37. Lowlandseer wrote:

    Nick, the sufficiency of Scripture (or scribsher as you like to call it) is not a heresy, …

    Well, it certainly is a minority opinion, assuming that the issue is specifically ‘sufficiency’.

  38. Nathan Priddis wrote:

    ACBC implies a certain level of professionalism. That somehow there is expertise involved.

    But every time one of their prominent ones goes off the rails and ends up in misdeeds court, one wonders if the wayward one tried their own counseling program – so does this program work? Maybe not so much.

  39. Lowlandseer wrote:

    Without Scripture, anyone can believe anything they like.

    Unfortunately, with Scripture, anyone can believe anything they like, and “prove” it, with Scripture.

    Satan quoted [misused] Scripture.

  40. Nick Bulbeck wrote:

    The heresy of the sufficiency of scripture (as specifically formulated to diminish and subordinate the Holy Spirit)

    This is very interesting.

  41. Nick Bulbeck wrote:

    The heresy of the sufficiency of scripture (as specifically formulated to diminish and subordinate the Holy Spirit)

    And God, and Jesus to scripture.

  42. Jerome wrote:

    Did anyone notice what the first requirement to be an ACBC “Fellow” is:

    Jerome,

    Thanks for posting that link. Just noticed this as well. They say that if you want to become an ACBC Fellow then:

    “Schedule a time to speak with Stuart Scott, Director of Membership Services at ACBC.”

    Let’s see—that’s the same Stuart Scott who wrote the book Exemplary Husband which teaches men to “do whatever is necessary” to correct their wives as long as they “stop short of physical abuse.”

    Stuart Scott teaches:

    “Remember you want to shepherd your wife.” (Exemplary Husband p. 135)

    “A shepherd doesn’t just let the sheep {wife} wander anywhere without any instruction….a shepherd will occasionally have to correct a wayward lamb.” (p. 127)

    “Sometimes a wife may need to be clearly corrected…..You need to ascertain whether she is weak, fainthearted or unruly and respond accordingly.” (p. 128)

    “When your wife need specific leadership, you may need to give her a direct instruction or make a definite decision…Hopefully your suggestions will be appreciated but they may be resented or even resisted. At this point unless you are asking your wife to sin, she is sinning if she refuses to do what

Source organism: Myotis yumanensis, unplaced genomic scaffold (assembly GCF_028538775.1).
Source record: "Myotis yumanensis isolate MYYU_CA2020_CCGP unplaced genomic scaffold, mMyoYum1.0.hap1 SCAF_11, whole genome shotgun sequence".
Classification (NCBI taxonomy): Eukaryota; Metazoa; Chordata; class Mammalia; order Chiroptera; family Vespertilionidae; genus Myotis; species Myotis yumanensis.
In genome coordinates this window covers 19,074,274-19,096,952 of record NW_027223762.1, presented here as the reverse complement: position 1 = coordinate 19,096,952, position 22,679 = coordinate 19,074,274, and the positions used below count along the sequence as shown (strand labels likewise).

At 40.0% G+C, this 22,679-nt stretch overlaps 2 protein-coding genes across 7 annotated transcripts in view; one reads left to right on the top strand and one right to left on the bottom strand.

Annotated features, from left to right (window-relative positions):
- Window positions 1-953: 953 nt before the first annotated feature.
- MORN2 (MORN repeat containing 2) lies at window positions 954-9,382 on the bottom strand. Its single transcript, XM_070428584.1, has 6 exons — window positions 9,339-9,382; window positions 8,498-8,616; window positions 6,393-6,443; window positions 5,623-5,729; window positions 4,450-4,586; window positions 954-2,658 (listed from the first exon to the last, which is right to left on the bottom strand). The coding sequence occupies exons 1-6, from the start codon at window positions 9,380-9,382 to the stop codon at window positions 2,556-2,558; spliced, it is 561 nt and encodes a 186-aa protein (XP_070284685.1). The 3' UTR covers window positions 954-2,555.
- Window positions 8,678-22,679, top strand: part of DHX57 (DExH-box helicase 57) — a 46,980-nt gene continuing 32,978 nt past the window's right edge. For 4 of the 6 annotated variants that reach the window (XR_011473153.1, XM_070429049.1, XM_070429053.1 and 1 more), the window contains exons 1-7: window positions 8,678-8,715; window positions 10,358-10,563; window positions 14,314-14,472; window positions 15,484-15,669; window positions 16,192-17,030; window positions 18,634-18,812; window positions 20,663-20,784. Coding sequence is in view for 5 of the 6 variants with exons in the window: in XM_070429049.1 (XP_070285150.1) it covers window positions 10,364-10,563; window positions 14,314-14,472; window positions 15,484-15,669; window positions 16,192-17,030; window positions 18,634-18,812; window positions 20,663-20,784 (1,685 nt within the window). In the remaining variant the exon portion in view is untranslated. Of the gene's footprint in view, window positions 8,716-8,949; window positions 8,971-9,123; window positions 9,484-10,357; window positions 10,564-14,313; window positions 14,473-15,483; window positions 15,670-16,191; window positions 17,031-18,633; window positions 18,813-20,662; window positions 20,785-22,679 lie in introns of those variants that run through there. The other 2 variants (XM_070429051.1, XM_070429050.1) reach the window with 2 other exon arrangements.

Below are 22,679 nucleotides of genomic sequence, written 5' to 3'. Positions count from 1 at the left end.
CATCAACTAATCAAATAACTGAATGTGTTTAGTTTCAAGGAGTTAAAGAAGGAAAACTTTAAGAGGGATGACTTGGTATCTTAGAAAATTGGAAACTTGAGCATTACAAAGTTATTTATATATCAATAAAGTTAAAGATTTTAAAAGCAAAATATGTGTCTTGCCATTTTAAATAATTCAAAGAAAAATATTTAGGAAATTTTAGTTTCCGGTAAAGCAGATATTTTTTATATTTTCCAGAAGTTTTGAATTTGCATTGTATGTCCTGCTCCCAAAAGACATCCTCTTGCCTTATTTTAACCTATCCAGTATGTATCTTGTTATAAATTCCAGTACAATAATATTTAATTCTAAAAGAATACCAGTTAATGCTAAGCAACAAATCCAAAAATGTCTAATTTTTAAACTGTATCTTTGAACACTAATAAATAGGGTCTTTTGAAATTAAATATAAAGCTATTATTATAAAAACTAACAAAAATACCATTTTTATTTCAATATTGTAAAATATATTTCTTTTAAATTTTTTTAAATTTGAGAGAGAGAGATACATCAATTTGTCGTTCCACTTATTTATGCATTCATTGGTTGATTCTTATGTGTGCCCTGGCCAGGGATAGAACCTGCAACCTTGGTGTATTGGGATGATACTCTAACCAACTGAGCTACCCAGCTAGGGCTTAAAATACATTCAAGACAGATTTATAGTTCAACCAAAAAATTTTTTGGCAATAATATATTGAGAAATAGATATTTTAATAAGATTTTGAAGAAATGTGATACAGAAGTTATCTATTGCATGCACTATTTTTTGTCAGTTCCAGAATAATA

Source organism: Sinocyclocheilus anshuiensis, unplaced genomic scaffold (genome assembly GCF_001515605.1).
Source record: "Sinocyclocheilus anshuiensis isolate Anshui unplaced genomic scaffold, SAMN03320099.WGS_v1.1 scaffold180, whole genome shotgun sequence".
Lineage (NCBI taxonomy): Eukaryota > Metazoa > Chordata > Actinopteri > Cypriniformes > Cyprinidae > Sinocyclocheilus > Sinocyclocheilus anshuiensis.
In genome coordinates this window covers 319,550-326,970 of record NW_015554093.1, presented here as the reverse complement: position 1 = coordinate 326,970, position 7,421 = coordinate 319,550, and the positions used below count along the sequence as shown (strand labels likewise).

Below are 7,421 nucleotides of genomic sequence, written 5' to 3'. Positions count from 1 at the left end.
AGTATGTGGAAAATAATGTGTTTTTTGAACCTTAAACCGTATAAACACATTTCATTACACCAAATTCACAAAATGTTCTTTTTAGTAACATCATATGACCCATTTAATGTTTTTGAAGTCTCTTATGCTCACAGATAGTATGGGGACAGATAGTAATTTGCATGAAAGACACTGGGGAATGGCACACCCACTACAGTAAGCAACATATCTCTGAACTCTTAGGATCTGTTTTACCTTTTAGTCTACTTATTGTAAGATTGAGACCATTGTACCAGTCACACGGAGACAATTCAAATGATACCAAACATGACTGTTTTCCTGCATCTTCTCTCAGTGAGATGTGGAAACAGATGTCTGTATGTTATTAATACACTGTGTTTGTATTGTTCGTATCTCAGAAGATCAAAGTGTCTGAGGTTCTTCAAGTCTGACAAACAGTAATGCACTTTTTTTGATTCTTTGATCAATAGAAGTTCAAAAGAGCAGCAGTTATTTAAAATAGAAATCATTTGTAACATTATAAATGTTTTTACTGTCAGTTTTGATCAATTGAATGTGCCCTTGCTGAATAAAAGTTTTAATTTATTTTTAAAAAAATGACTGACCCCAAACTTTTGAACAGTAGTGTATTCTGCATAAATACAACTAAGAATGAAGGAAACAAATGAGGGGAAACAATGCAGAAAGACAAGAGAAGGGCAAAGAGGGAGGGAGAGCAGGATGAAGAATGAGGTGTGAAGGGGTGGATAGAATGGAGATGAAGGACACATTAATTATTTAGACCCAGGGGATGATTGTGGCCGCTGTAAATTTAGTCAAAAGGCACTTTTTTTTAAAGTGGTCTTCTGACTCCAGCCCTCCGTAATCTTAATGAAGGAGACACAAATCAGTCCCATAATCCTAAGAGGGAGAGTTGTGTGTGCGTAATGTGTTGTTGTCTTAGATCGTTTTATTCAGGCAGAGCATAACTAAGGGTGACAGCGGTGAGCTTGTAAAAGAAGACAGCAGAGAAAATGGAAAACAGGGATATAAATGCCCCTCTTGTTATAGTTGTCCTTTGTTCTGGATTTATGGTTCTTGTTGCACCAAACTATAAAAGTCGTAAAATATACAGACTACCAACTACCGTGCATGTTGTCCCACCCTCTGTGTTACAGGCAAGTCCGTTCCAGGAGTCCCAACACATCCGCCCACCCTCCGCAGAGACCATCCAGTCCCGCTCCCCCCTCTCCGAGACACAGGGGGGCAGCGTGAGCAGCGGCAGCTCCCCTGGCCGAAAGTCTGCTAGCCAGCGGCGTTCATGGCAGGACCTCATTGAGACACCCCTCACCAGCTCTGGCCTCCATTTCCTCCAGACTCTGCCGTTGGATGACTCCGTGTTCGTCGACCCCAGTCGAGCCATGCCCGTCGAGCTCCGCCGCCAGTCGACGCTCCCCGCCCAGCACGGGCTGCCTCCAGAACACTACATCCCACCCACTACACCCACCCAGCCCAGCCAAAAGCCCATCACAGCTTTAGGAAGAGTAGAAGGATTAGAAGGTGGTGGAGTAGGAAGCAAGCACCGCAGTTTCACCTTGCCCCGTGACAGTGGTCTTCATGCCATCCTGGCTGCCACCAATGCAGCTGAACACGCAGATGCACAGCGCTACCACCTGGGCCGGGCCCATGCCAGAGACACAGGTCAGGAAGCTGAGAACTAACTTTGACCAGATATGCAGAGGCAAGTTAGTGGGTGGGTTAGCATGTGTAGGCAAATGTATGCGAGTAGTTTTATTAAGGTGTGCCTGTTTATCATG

you ask.” (p. 136)

    “As your wife’s spiritual leader, you must help her with her sin.” (p. 206)

    “Husband is given authority over the wife….parents are in authority over children.” (p. 77)

    “If you have been letting your wife lead, you need to sit down with her….discuss specific ways that she can better follow you.” (p. 126)

    And this is the same Stuart Scott who also refuses to believe that we are led by the Holy Spirit because he can’t accept that the Holy Spirit still talks to us. He accuses people of “hearing voices” if they claim that the Holy Spirit was leading them. Here’s the references:

    “Some Christians make poor decisions because…..they read the Old Testament and assume that God guides the average believer…… that God will individually speak to them because He spoke individually to His special prophets and Apostles.”

    “Once the Word of God was complete there was no more need for such individual communication. In fact, once the Apostles were verified as the final authentic spokesmen for God, all individual communications from God ceased.” (Biblical Manhood Chapter 6)

    https://www.amazon.com/gp/customer-reviews/R1OXXWE2K3XIBU/ref=cm_cr_arp_d_rvw_ttl?ie=UTF8&ASIN=1885904339

  43. Nick Bulbeck wrote:

    The heresy of the sufficiency of scripture (as specifically formulated to diminish and subordinate the Holy Spirit)

    It seems that God can do anything He wants. However, He is never out of character. But what human fully understands the character of God? Obviously, Scripture guides our understanding of God and His character. But God is not in a box, nor does He paint Himself into a corner. Satan imitates, God creates. God is never out of fresh ideas, fresh solutions. God’s innovation abounds, in a good way.

  44. I just thought of an analogy that would make one of these Yahoo’s begin to understand how a woman feels trapped in such a marriage as “Emily”. Imagine that counselor is working full-time. And has a boss that screams at him about once a month. Imagine that he is regularly mocked and criticized IN FRONT of his co-workers. And that his pay is routinely docked for failures to be 100 percent accurate on all aspects of work performance from a list that changes every few weeks. Imagine being threatened with being fired also. What would this man want to do with his job????? Oh. Quit?? Then tell him he HAS to stay at this job until he retires…and then he gets to volunteer over there!! Then tell him it’s GODS WILL that he stays at this job..

  45. @ Abigail:

    I wonder whether this scenario might be incorporated into a film. It’s hard to know exactly what effect Uncle Tom’s Cabin had on the slave trade, as there’s no way to know what would have happened if. But anecdotally, it was significant.

  46. JYJames wrote:

    But every time one of their prominent ones goes off the rails and ends up in misdeeds court, one wonders if the wayward one tried their own counseling program – so does this program work? Maybe not so much.

    I don’t think it ever occurs to the ones in charge that they themselves need counseling. God made them elite and blessed by God to rule over the church, so they can do no wrong. And this type of counseling is now mainly being used to keep the peons in line.